One of the cavity mirrors will have to be attached to a piezoelectric transducer, so that the resonance frequency of the resonator can be adjusted for phase locking between all lasers, as explained above. The PZT should allow for tuning of more than one free spectral range, so that all laser frequencies can be covered without gaps. This however puts exceptional demands on the stability of the applied voltage, since the resulting dynamic range is extremely large: the tuning range is more than 1 GHz, while the required frequency stability is .
A Pound-Drever-Hall error signal should in principle be obtainable from the 2 GHz sub-carrier modulation sidebands, so that no additional phase modulation is required. It will be applied to a piezoelectric transducer exerting pressure on the Nd:YAG crystal of the master oscillator. This standard procedures allows small-signal frequency corrections with a bandwidth of up to 100 kHz. In general, these corrections are maintained also in the subsequent amplification process. Nonetheless, the fiber amplifier still adds a certain amount of excess noise. Whether this will still be negligible for the purpose of LISA when compared to the phase noise performance required from arm locking has to be assessed experimentally. First results however are encouraging .
The chosen laser architecture offers the flexibility to implement redundancy on several levels. Of high importance is a sound redundancy scheme for a possible failure of the pump diodes, which are the most lifetime critical elements of the laser system. For the master laser, various, partially patented concepts for an internally redundant, fiber coupled pump unit are existing. Typically, various independent laser diodes or diode bars are optically coupled in cold redundancy into a common fiber here. For the fiber amplifier, an equivalent principle can be realized by the use of the octopus in a conceptually simple and elegant way.
Additionally, the setup leaves the option to include redundancy at further canonical points, as indicated in Figure 1. For example, a fiber switch or a fiber coupler can be used to add a redundant master oscillator to each laser system or realize a cross-over between the master lasers of the nominal and the redundant laser thread for each optical bench. The same is in principle possible for a backup of the EOM. Like this, the architecture allows to modularly adopt the redundancy scheme to future assessments on the reliability of individual components.
On the optical bench, switching between the two redundant laser systems can be realized in several ways, e.g. by folding away a mirror at which they are combined. Due to the stringent requirements on the thermal, electromagnetic, and gravitational environment in the vicinity of the proof mass assemblies, however, bulky mechanisms with large moving parts are to be avoided on the LISA optical benches. An attractive alternative is the use of a specialized bistable fiber switch, like the one illustrated in Figure 4. It exchanges the fiber of the nominal laser system with that of the redundant one, such that a common collimating lens can be used. Only a very small translation of moving parts therefore is necessary, which can be actuated by a mechanically amplified stack piezo. If required, the stop position could be fine-tuned by additional piezos to allow for an inflight realignment.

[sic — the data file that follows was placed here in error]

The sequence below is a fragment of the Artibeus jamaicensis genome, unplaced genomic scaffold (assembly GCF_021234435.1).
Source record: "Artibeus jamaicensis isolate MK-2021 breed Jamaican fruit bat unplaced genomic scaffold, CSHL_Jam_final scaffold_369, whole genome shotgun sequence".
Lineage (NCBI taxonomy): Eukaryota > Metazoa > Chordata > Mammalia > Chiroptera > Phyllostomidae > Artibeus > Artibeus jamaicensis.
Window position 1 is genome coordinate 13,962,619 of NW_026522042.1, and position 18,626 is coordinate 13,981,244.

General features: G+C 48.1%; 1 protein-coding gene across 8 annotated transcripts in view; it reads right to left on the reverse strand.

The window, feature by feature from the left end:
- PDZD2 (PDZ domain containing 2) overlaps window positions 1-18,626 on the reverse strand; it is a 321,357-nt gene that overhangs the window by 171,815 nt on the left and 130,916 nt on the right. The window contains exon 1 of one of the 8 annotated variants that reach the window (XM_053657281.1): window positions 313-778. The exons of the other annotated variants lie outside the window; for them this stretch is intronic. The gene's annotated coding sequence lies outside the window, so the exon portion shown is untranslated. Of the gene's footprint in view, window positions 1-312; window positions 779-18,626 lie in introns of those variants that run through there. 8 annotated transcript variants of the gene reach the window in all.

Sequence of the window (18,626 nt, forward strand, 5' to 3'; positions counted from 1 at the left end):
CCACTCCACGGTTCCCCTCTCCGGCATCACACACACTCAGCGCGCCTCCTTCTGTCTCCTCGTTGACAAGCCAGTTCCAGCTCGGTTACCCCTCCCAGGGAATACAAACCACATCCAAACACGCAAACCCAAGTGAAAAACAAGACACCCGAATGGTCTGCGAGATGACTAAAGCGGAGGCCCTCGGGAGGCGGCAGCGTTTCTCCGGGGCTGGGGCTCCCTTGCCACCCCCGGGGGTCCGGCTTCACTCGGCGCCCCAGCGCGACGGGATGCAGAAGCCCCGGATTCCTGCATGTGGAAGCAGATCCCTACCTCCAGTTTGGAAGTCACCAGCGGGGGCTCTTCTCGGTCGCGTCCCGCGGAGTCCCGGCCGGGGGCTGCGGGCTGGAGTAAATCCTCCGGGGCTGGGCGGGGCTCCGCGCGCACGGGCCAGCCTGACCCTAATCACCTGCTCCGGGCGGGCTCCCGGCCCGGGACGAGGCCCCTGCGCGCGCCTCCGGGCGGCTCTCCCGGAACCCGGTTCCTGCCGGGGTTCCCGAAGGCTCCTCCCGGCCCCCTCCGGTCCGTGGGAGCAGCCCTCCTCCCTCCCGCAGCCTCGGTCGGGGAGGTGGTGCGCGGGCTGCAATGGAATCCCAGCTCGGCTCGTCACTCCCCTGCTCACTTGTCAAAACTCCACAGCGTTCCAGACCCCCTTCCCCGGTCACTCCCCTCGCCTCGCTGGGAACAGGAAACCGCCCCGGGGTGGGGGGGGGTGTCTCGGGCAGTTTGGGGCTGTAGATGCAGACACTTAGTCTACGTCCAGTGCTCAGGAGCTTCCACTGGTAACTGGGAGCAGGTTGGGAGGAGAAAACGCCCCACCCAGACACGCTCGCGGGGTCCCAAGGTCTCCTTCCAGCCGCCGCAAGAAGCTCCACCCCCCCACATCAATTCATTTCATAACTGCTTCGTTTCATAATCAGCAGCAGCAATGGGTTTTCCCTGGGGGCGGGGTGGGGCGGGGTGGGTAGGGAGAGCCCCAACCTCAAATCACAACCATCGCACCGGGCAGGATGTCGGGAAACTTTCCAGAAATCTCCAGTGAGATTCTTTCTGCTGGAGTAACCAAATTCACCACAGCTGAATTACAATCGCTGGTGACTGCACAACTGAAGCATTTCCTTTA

SUMMARY AND OUTLOOK
In summary, we have presented a detailed proposal for the realization of the LISA laser system, in close connection to the current payload architecture. The all-solid state, fiber-amplifier based architecture offers a high flexibility in terms of output power scaling, adjustment of spectral properties, feedback capabilities, and redundancy schemes for an adoption towards a future consolidation of the mission formulation.
The conceptual phase needs to be followed by an experimental investigation of certain concepts with the goal of the development of an engineering model. We propose in particular to verify the complete stabilization scheme, including the adjustable frequency reference, as well as to assess the impact of the chosen EOM location on the relative phase noise between the modulation sidebands and the carrier. It is noted that these aspects are closely linked to the final laser design and should not be considered independent.
This work was supported under ESA Contract No. 18756/04/NL/HB. The authors thank Jan Hopman and colleagues of TNO for their work on the fiber redundancy switch as well as Michael Tr¨obs and Gerhard Heinzel of the Albert-Einstein Institute, Hannover for stimulating discussions.